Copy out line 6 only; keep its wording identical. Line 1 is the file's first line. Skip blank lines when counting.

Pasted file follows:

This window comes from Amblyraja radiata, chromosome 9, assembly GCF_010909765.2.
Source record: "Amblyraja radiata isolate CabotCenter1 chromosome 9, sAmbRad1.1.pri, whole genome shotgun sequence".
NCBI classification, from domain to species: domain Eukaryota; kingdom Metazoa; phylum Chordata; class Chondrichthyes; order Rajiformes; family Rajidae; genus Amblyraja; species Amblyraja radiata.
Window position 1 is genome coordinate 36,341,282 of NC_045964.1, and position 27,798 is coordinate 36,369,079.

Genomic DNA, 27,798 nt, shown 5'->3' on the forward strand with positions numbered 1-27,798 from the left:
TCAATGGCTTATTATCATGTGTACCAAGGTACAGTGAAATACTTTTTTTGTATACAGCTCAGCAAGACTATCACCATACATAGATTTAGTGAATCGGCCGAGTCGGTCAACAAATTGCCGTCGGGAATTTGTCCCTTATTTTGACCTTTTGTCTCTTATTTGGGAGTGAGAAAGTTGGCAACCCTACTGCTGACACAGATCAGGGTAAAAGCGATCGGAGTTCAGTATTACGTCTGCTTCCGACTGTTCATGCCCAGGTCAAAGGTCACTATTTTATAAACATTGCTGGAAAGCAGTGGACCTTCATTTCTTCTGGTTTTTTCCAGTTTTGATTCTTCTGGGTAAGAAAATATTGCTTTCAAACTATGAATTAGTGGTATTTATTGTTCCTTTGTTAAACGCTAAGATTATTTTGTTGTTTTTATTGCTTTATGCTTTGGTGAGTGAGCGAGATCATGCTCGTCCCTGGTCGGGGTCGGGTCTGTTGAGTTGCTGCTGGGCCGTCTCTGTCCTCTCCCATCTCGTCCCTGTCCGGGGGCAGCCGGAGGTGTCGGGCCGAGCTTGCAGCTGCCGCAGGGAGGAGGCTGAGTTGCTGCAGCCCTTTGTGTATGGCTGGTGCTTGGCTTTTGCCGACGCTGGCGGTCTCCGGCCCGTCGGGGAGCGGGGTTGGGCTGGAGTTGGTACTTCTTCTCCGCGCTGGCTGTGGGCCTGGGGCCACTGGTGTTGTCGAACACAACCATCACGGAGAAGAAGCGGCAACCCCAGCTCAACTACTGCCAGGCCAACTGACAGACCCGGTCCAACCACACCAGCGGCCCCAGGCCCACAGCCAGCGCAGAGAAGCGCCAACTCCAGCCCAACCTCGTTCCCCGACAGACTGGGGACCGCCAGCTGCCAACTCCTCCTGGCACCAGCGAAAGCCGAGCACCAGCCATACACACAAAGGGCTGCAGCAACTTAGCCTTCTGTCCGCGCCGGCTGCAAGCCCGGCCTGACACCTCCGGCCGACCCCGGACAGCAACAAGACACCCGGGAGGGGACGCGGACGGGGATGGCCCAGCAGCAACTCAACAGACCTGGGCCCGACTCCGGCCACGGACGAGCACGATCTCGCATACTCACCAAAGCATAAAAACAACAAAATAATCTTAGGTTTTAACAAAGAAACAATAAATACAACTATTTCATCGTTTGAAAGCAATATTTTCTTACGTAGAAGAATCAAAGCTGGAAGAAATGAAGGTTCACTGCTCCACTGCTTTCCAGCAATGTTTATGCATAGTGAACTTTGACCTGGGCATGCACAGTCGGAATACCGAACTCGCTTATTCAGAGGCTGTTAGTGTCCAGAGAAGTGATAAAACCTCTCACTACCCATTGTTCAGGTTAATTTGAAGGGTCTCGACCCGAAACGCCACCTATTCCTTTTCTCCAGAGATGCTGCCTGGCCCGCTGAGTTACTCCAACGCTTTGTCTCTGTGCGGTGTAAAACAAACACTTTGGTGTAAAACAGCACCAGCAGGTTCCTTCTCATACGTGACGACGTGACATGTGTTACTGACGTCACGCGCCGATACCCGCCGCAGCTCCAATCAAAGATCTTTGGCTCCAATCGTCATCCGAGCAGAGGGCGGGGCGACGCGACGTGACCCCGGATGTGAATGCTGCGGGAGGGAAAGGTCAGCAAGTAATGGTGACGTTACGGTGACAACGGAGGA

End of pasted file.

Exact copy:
TCAATGGCTTATTATCATGTGTACCAAGGTACAGTGAAATACTTTTTTTGTATACAGCTCAGCAAGACTATCACCATACATAGATTTAGTGAATCGGCCGAGTCGGTCAACAAATTGCCGTCGGGAATTTGTCCCTTATTTTGACCTTTTGTCTCTTATTTGGGAGTGAGAAAGTTGGCAACCCTACTGCTGACACAGATCAGGGTAAAAGCGATCGGAGTTCAGTATTACGTCTGCTTCCGACTGTTCATGCCCAGGTCAAAGGTCACTATTTTATAAACATTGCTGGAAAGCAGTGGACCTTCATTTCTTCTGGTTTTTTCCAGTTTTGATTCTTCTGGGTAAGAAAATATTGCTTTCAAACTATGAATTAGTGGTATTTATTGTTCCTTTGTTAAACGCTAAGATTATTTTGTTGTTTTTATTGCTTTATGCTTTGGTGAGTGAGCGAGATCATGCTCGTCCCTGGTCGGGGTCGGGTCTGTTGAGTTGCTGCTGGGCCGTCTCTGTCCTCTCCCATCTCGTCCCTGTCCGGGGGCAGCCGGAGGTGTCGGGCCGAGCTTGCAGCTGCCGCAGGGAGGAGGCTGAGTTGCTGCAGCCCTTTGTGTATGGCTGGTGCTTGGCTTTTGCCGACGCTGGCGGTCTCCGGCCCGTCGGGGAGCGGGGTTGGGCTGGAGTTGGTACTTCTTCTCCGCGCTGGCTGTGGGCCTGGGGCCACTGGTGTTGTCGAACACAACCATCACGGAGAAGAAGCGGCAACCCCAGCTCAACTACTGCCAGGCCAACTGACAGACCCGGTCCAACCACACCAGCGGCCCCAGGCCCACAGCCAGCGCAGAGAAGCGCCAACTCCAGCCCAACCTCGTTCCCCGACAGACTGGGGACCGCCAGCTGCCAACTCCTCCTGGCACCAGCGAAAGCCGAGCACCAGCCATACACACAAAGGGCTGCAGCAACTTAGCCTTCTGTCCGCGCCGGCTGCAAGCCCGGCCTGACACCTCCGGCCGACCCCGGACAGCAACAAGACACCCGGGAGGGGACGCGGACGGGGATGGCCCAGCAGCAACTCAACAGACCTGGGCCCGACTCCGGCCACGGACGAGCACGATCTCGCATACTCACCAAAGCATAAAAACAACAAAATAATCTTAGGTTTTAACAAAGAAACAATAAATACAACTATTTCATCGTTTGAAAGCAATATTTTCTTACGTAGAAGAATCAAAGCTGGAAGAAATGAAGGTTCACTGCTCCACTGCTTTCCAGCAATGTTTATGCATAGTGAACTTTGACCTGGGCATGCACAGTCGGAATACCGAACTCGCTTATTCAGAGGCTGTTAGTGTCCAGAGAAGTGATAAAACCTCTCACTACCCATTGTTCAGGTTAATTTGAAGGGTCTCGACCCGAAACGCCACCTATTCCTTTTCTCCAGAGATGCTGCCTGGCCCGCTGAGTTACTCCAACGCTTTGTCTCTGTGCGGTGTAAAACAAACACTTTGGTGTAAAACAGCACCAGCAGGTTCCTTCTCATACGTGACGACGTGACATGTGTTACTGACGTCACGCGCCGATACCCGCCGCAGCTCCAATCAAAGATCTTTGGCTCCAATCGTCATCCGAGCAGAGGGCGGGGCGACGCGACGTGACCCCGGATGTGAATGCTGCGGGAGGGAAAGGTCAGCAAGTAATGGTGACGTTACGGTGACAACGGAGGA